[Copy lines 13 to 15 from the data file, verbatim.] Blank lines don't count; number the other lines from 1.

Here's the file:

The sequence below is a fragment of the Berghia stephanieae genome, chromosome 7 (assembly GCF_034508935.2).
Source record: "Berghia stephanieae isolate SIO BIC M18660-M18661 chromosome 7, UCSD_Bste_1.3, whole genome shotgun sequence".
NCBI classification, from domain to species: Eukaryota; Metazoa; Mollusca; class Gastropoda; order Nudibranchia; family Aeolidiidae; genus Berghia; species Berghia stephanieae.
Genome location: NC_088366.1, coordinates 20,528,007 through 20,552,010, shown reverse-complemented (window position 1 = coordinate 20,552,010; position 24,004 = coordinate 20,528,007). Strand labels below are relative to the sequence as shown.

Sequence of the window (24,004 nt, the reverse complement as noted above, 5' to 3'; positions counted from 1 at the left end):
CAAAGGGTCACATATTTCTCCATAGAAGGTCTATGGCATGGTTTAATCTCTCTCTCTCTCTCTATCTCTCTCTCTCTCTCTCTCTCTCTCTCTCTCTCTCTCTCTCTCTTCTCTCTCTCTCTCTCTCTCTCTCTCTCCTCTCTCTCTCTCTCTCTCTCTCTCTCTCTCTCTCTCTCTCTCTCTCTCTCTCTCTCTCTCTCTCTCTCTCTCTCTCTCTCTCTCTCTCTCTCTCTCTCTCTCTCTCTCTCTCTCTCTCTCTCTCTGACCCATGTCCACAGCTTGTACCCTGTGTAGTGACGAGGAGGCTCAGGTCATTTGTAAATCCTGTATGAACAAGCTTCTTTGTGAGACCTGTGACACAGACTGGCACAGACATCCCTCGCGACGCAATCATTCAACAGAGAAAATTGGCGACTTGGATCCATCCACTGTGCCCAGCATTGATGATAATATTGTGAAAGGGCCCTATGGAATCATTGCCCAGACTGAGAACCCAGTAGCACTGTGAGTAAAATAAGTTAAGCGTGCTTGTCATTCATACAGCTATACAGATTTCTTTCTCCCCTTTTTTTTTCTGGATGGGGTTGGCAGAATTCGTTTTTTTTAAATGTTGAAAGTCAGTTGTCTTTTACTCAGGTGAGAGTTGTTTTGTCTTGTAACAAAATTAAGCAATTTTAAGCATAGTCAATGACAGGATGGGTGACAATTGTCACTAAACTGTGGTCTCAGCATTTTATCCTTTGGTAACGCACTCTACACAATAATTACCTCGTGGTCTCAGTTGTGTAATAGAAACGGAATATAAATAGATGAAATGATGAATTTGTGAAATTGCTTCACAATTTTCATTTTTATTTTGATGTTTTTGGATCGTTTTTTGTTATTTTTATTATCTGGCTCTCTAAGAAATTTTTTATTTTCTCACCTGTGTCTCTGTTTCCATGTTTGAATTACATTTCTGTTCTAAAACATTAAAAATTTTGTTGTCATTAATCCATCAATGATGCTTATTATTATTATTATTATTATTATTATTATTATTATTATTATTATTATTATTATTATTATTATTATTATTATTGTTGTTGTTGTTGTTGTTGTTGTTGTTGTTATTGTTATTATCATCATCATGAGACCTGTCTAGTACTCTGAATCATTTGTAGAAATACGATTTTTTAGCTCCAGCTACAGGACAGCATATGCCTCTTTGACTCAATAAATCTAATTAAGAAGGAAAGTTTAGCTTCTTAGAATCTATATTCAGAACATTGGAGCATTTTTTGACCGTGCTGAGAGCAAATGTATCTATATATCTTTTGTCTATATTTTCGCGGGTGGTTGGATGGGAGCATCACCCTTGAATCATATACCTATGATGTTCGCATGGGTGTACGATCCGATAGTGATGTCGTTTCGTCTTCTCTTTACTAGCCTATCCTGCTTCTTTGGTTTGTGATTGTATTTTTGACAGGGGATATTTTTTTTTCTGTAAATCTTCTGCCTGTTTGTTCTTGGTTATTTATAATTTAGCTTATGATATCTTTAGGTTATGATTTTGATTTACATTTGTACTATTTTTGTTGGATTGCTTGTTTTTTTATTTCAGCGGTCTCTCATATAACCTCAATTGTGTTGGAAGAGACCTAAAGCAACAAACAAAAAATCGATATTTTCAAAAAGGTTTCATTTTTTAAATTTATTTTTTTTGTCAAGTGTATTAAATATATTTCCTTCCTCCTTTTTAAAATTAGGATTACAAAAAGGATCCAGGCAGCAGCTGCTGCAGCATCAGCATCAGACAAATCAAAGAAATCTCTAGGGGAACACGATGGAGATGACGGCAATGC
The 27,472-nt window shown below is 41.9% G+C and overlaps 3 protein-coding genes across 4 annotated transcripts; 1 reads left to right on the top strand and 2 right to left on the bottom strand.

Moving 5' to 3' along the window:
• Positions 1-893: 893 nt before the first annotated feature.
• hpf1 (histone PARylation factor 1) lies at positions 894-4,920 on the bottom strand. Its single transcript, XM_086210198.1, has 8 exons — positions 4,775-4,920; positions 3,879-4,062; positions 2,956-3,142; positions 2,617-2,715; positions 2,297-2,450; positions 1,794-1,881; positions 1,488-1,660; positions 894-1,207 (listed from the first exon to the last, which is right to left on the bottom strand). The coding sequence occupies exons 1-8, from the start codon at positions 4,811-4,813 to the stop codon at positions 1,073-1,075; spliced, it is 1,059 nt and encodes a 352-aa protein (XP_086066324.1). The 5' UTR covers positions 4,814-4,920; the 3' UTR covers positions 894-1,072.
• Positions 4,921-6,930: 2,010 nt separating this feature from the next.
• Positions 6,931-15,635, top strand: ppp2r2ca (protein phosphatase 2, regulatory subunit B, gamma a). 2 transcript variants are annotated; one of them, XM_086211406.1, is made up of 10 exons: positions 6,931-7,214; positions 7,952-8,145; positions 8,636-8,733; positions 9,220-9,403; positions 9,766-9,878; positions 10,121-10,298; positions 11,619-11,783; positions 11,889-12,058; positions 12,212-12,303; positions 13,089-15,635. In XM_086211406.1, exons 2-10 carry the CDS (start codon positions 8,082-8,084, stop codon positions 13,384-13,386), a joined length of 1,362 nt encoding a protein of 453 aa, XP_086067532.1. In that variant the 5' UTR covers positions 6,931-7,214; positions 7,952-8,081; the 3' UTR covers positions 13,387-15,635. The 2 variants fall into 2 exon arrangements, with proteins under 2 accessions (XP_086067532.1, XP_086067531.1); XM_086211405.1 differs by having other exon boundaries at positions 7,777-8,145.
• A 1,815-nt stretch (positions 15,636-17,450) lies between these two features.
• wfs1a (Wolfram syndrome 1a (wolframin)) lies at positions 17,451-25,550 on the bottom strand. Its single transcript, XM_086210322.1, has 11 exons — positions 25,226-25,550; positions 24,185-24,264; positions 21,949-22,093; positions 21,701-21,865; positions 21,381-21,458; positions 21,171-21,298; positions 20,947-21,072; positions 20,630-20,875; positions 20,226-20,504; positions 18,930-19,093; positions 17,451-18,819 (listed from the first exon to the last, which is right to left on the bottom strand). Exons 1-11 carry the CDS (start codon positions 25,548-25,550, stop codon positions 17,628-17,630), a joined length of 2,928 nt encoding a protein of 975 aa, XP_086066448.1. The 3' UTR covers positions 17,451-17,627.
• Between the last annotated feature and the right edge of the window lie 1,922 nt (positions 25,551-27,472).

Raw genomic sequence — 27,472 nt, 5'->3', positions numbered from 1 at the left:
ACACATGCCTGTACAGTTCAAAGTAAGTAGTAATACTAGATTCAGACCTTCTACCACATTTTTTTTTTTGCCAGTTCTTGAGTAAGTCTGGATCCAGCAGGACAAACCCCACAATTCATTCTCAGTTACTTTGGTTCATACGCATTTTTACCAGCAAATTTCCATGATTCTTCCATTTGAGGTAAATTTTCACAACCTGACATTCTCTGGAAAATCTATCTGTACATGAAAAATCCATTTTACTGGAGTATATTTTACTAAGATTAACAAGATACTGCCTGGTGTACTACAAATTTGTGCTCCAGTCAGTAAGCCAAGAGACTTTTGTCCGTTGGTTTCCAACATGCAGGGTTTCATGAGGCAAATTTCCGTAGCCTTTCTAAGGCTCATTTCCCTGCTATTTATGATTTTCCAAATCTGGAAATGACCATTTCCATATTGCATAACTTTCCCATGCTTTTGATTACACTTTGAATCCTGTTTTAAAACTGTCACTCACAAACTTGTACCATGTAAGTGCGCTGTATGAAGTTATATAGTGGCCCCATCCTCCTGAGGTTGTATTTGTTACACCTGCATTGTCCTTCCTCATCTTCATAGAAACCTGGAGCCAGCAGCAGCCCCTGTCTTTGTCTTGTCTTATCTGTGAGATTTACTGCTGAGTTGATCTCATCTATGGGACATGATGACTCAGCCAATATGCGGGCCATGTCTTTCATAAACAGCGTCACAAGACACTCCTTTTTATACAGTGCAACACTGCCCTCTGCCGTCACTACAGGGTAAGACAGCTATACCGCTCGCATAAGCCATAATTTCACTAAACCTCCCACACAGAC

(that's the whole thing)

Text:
• A 1,815-nt stretch (positions 15,636-17,450) lies between these two features.
• wfs1a (Wolfram syndrome 1a (wolframin)) lies at positions 17,451-25,550 on the bottom strand. Its single transcript, XM_086210322.1, has 11 exons — positions 25,226-25,550; positions 24,185-24,264; positions 21,949-22,093; positions 21,701-21,865; positions 21,381-21,458; positions 21,171-21,298; positions 20,947-21,072; positions 20,630-20,875; positions 20,226-20,504; positions 18,930-19,093; positions 17,451-18,819 (listed from the first exon to the last, which is right to left on the bottom strand). Exons 1-11 carry the CDS (start codon positions 25,548-25,550, stop codon positions 17,628-17,630), a joined length of 2,928 nt encoding a protein of 975 aa, XP_086066448.1. The 3' UTR covers positions 17,451-17,627.
• Between the last annotated feature and the right edge of the window lie 1,922 nt (positions 25,551-27,472).